By the way, if a visitor to your web site clicks the iGENEA link a cookie is entered into his browser. This results in you still being paid commission if the visitor then places an order with iGENEA within 30 days.
How is the Family Finder test different from iGENEA's other tests?
The Family Finder test is designed to trace all of your ancestral lines in order to identify relationships up to five generations with confidence. This is different from our mtDNA and Y chromosome DNA tests, which are intended to clearly trace exclusively the direct maternal or paternal lines.
What is a Family Finder Project?
A Family Finder Project is devoted to using DNA to trace and compare multiple descendents from a single ancestor or ancestral couple. Family Finder Projects are designed for comparisons between project members using autosomal DNA. Project administrators have several advanced tools at their disposal to compare their project members.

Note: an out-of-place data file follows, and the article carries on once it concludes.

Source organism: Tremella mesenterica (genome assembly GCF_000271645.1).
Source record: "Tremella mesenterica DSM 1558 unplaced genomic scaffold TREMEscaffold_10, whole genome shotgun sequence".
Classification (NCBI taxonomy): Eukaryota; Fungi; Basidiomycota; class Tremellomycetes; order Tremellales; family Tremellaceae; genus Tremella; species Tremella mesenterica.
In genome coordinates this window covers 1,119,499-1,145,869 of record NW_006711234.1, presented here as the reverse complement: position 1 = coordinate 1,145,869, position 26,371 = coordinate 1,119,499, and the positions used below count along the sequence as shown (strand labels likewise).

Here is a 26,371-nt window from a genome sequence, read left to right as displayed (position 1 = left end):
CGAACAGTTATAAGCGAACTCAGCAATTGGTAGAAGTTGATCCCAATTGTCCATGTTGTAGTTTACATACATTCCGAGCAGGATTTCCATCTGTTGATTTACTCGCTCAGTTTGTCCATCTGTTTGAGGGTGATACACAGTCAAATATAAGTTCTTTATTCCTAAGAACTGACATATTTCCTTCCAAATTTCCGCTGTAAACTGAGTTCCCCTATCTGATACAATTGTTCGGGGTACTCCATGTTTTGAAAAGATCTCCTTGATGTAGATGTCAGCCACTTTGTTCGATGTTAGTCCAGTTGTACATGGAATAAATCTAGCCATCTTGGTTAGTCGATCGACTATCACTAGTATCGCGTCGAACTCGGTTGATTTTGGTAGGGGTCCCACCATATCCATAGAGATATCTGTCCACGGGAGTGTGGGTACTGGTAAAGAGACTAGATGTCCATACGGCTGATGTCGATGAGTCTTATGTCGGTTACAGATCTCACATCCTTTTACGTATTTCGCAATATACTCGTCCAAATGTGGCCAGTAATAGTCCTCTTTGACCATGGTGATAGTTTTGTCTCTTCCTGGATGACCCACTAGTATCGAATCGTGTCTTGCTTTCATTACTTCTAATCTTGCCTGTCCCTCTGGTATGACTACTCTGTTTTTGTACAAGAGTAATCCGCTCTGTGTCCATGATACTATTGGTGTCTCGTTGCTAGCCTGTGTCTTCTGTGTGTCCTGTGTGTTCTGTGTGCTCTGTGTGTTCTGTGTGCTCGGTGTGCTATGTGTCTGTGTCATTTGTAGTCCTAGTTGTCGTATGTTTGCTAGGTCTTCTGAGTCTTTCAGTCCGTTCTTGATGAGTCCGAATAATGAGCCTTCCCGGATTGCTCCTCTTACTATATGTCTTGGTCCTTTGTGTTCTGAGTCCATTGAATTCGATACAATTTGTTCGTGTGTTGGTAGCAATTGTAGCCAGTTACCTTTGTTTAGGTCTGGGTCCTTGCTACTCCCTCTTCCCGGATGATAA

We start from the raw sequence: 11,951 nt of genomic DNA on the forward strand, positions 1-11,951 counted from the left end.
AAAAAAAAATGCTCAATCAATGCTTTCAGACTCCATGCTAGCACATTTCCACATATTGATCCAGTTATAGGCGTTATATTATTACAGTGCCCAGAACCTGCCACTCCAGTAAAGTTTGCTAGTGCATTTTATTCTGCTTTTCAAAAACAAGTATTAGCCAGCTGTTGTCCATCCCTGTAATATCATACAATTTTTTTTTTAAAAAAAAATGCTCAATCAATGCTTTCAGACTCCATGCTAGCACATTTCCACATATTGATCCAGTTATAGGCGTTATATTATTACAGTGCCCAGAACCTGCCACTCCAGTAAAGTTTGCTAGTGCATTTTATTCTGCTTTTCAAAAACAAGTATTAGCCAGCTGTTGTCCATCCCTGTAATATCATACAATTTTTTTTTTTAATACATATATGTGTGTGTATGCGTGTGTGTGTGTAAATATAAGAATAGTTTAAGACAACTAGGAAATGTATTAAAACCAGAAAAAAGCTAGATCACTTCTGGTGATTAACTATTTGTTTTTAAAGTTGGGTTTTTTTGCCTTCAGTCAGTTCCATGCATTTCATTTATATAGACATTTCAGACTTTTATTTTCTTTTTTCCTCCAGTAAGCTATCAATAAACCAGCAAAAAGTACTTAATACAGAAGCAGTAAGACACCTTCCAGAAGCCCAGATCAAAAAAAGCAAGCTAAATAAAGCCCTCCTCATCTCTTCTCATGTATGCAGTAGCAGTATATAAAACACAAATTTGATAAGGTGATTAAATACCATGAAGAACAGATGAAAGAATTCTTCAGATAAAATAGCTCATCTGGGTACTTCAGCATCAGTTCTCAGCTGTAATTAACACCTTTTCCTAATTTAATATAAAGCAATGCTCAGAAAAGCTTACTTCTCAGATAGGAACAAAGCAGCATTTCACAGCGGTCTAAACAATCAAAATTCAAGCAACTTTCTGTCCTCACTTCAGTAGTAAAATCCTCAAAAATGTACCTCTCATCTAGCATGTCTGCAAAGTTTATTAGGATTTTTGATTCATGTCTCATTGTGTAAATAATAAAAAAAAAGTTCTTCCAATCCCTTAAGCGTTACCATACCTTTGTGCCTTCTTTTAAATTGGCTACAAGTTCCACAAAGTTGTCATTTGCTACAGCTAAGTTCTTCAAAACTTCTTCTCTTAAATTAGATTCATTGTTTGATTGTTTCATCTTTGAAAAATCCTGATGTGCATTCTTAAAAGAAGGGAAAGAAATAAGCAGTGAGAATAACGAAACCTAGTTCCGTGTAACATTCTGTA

What is the difference between a Surname Project and a Family Finder Project?
While a Surname Project seeks to document the Y chromosome DNA of males with a common surname, a Family Finder Project is focused on tracing the DNA of all descendents of a single ancestor or a single ancestral couple.
How many data points does the Family Finder test use?
Our Family Finder test uses an Affymetrix chip that includes over 500,000 pairs of locations called Single Nucleotide Polymorphisms (SNPs) in your DNA.
May I download my raw data?
Yes, FamilyTreeDNA/iGENEA makes the raw results file from your Family Finder test available for you to download. Just click the link on the FF tab of your personal page to begin your download.
How many SNPs does the Family Finder program use to determine an Identical By Descent (IBD) segment?
The program declares a region of DNA to be IBD if it contains at least 500 matching SNPs in series.
How many centiMorgans (cMs) does the Family Finder program use to determine an Identity By Descent (IBD) segment?
A block of 10 cM or larger indicates conclusive shared ancestry while a block of between 5-10 cM is highly suggestive of shared ancestry.
What does the Total cM column mean?